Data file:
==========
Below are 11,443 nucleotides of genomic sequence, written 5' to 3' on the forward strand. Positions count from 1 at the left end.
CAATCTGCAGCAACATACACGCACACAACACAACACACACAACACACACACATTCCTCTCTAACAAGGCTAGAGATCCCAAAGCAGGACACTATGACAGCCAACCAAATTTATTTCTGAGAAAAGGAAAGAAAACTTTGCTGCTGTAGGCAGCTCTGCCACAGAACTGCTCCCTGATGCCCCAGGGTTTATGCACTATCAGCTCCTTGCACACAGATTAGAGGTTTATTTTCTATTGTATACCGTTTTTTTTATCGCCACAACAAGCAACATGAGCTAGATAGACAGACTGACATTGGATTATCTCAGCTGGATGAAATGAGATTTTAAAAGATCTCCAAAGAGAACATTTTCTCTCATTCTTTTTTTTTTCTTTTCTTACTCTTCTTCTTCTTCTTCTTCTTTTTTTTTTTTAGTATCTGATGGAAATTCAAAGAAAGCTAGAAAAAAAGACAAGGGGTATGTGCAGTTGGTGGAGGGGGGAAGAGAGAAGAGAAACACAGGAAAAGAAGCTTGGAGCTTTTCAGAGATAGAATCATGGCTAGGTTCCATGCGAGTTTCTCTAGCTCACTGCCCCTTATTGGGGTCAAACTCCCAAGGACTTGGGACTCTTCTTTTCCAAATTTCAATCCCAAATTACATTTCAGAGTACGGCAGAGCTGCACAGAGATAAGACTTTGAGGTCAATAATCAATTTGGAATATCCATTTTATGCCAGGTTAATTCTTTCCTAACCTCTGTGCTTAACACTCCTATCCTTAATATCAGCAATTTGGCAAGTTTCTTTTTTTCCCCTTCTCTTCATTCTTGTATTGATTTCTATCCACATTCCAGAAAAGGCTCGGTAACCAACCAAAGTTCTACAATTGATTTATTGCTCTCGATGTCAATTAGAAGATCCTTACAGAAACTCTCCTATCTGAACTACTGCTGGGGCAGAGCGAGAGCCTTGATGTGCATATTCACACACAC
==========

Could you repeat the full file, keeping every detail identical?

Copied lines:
Below are 11,443 nucleotides of genomic sequence, written 5' to 3' on the forward strand. Positions count from 1 at the left end.
CAATCTGCAGCAACATACACGCACACAACACAACACACACAACACACACACATTCCTCTCTAACAAGGCTAGAGATCCCAAAGCAGGACACTATGACAGCCAACCAAATTTATTTCTGAGAAAAGGAAAGAAAACTTTGCTGCTGTAGGCAGCTCTGCCACAGAACTGCTCCCTGATGCCCCAGGGTTTATGCACTATCAGCTCCTTGCACACAGATTAGAGGTTTATTTTCTATTGTATACCGTTTTTTTTATCGCCACAACAAGCAACATGAGCTAGATAGACAGACTGACATTGGATTATCTCAGCTGGATGAAATGAGATTTTAAAAGATCTCCAAAGAGAACATTTTCTCTCATTCTTTTTTTTTTCTTTTCTTACTCTTCTTCTTCTTCTTCTTCTTTTTTTTTTTTAGTATCTGATGGAAATTCAAAGAAAGCTAGAAAAAAAGACAAGGGGTATGTGCAGTTGGTGGAGGGGGGAAGAGAGAAGAGAAACACAGGAAAAGAAGCTTGGAGCTTTTCAGAGATAGAATCATGGCTAGGTTCCATGCGAGTTTCTCTAGCTCACTGCCCCTTATTGGGGTCAAACTCCCAAGGACTTGGGACTCTTCTTTTCCAAATTTCAATCCCAAATTACATTTCAGAGTACGGCAGAGCTGCACAGAGATAAGACTTTGAGGTCAATAATCAATTTGGAATATCCATTTTATGCCAGGTTAATTCTTTCCTAACCTCTGTGCTTAACACTCCTATCCTTAATATCAGCAATTTGGCAAGTTTCTTTTTTTCCCCTTCTCTTCATTCTTGTATTGATTTCTATCCACATTCCAGAAAAGGCTCGGTAACCAACCAAAGTTCTACAATTGATTTATTGCTCTCGATGTCAATTAGAAGATCCTTACAGAAACTCTCCTATCTGAACTACTGCTGGGGCAGAGCGAGAGCCTTGATGTGCATATTCACACACAC